Budgeting Right: How to Maximize Your North Carolina Workers’ Compensation Benefits

August 16, 2011, by Michael A. DeMayo

Perhaps you’ve received North Carolina workers’ compensation benefits after a long, hard fight. Or you may be just beginning the process, researching your options, interviewing attorneys at various North Carolina workers’ compensation law firms to figure out who can help you deal with a bad faith insurance company or a boss who refuses to understand your predicament. In any case, you face a long-term challenge with your recovery – one that many people fail to recognize even exists. The challenge is this: When you subsist on a fixed income, you must “make room” in your budget for surprising, variable costs.

Fixed cost is something that you pay every month at a regular interval. For instance, your rent, your insurance premium, the parking permit for your condominium complex, etc. Variable costs change over the time. You can’t predict them exactly. For instance, your grocery bill varies from month to month, as well the amount you spend on gifts or on fun accessories, like electronics or gadgets for dad.

We are all told – we all know – that we need to budget for variable expenses carefully – to make sure that we have enough money to deal with these strange costs.

But if you apply the thinking of Nassim Taleb, author of the Black Swan, you will quickly recognize that small allotments for variable expenses may not be sufficient.

To put that in plain language: If you are on workers’ comp, and you and your spouse are only bringing in a certain amount of money a month, and you’ve “conservatively” budgeted to spend Y amount of money (where Y is less than X), then you may not be as safe as the math says you will be.

Taleb’s big insight is that shocking, unexpected events – so called “Black Swan” events – can radically throw off your financial plans.

In other words, even if you’ve budgeted carefully to save Z amount of dollars every month (where Z=X-Y), and you’ve been careful and accounted for all the variable costs we discussed above, this kind of linear, rational thinking may not save you from big “Black Swan” events. For instance, say you or your spouse develops a catastrophic medical condition or gets into an accident. Or say you have a change of heart one day and realize that your apartment is too small, and that you must, must, must move to a bigger place or your family is going to go completely insane. You take on these extra expenses that completely wreck your budget.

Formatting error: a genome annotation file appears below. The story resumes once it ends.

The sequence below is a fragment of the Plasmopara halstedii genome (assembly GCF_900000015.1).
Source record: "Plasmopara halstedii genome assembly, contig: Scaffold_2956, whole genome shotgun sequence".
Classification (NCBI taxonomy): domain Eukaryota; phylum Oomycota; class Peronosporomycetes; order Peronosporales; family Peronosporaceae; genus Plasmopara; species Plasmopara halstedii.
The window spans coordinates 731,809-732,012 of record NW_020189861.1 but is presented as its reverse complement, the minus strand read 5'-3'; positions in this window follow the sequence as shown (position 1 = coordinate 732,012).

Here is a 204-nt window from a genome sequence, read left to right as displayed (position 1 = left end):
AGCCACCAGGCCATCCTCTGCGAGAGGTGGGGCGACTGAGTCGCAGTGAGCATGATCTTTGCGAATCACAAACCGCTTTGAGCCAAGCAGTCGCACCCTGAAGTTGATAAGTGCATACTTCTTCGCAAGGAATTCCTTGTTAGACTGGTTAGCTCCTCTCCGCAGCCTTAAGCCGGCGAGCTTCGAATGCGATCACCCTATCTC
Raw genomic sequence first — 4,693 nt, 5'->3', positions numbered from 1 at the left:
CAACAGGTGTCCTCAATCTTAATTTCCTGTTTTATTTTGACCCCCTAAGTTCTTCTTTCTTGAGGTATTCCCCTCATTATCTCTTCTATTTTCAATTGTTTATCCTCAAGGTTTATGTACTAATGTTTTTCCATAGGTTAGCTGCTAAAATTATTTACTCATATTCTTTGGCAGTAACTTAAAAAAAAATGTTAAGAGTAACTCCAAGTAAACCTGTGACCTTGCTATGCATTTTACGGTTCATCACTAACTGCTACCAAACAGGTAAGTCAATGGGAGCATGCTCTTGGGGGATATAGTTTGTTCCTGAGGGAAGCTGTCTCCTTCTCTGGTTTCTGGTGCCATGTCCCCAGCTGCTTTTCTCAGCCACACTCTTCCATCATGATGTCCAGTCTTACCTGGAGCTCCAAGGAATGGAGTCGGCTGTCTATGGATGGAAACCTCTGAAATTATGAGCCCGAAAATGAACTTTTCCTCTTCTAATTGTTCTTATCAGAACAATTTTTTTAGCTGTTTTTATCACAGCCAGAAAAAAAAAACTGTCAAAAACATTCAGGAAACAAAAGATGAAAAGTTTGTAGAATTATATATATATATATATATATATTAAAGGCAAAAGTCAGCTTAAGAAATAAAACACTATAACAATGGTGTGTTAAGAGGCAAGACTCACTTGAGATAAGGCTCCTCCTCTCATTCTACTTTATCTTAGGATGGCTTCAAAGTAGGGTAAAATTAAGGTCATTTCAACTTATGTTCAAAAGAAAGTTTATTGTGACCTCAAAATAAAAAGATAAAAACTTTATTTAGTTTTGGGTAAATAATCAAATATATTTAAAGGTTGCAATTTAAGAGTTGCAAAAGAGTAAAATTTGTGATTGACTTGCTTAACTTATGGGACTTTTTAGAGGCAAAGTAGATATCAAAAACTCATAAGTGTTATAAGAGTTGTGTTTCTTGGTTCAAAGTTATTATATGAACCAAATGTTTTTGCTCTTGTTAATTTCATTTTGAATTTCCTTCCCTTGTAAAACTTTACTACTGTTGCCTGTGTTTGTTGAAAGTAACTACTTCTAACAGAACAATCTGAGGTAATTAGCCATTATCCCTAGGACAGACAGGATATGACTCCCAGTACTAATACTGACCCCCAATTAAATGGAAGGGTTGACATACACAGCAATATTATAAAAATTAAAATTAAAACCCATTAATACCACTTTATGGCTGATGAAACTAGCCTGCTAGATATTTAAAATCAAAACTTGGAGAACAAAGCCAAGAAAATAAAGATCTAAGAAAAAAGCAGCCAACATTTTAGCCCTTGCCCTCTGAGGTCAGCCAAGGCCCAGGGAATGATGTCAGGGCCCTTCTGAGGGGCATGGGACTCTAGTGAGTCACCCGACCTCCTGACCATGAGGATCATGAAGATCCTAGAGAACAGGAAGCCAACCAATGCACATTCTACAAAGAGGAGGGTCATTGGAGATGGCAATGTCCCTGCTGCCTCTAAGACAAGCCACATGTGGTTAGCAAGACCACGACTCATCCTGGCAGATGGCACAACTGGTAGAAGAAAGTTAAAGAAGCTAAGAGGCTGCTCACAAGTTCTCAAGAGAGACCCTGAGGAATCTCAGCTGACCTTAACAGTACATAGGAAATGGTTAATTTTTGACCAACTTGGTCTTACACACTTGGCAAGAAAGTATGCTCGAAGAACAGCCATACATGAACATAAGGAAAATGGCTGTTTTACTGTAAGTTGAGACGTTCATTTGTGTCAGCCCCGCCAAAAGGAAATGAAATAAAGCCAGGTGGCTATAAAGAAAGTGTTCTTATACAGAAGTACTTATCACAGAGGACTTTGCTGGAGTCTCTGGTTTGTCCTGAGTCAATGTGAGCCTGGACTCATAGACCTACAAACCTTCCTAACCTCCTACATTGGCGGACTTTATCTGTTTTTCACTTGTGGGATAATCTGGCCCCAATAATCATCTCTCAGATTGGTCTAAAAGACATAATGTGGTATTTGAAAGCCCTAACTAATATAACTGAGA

There is no quick and easy answer to defend against “Black Swan” events from messing up your budget. But even just knowing that they exist is a huge help in your planning. This will give you insight into the almost irreducible complexity and uncertainty of planning in the real world.

To make progress, you need different ways of thinking about planning effectively, and you want to connect with the resources that can help you solve your problems as they occur – because they will occur whether you expect them to or not. For instance, a reputable North Carolina workers’ compensation law firm can help you navigate surprising and perhaps even shocking obstacles that might get thrown in your path – such as a bad faith insurance company or an employer/boss who, out of the blue, denies that your workplace accident/injury ever took place.

More Web Resources:

Budgeting right

Black Swan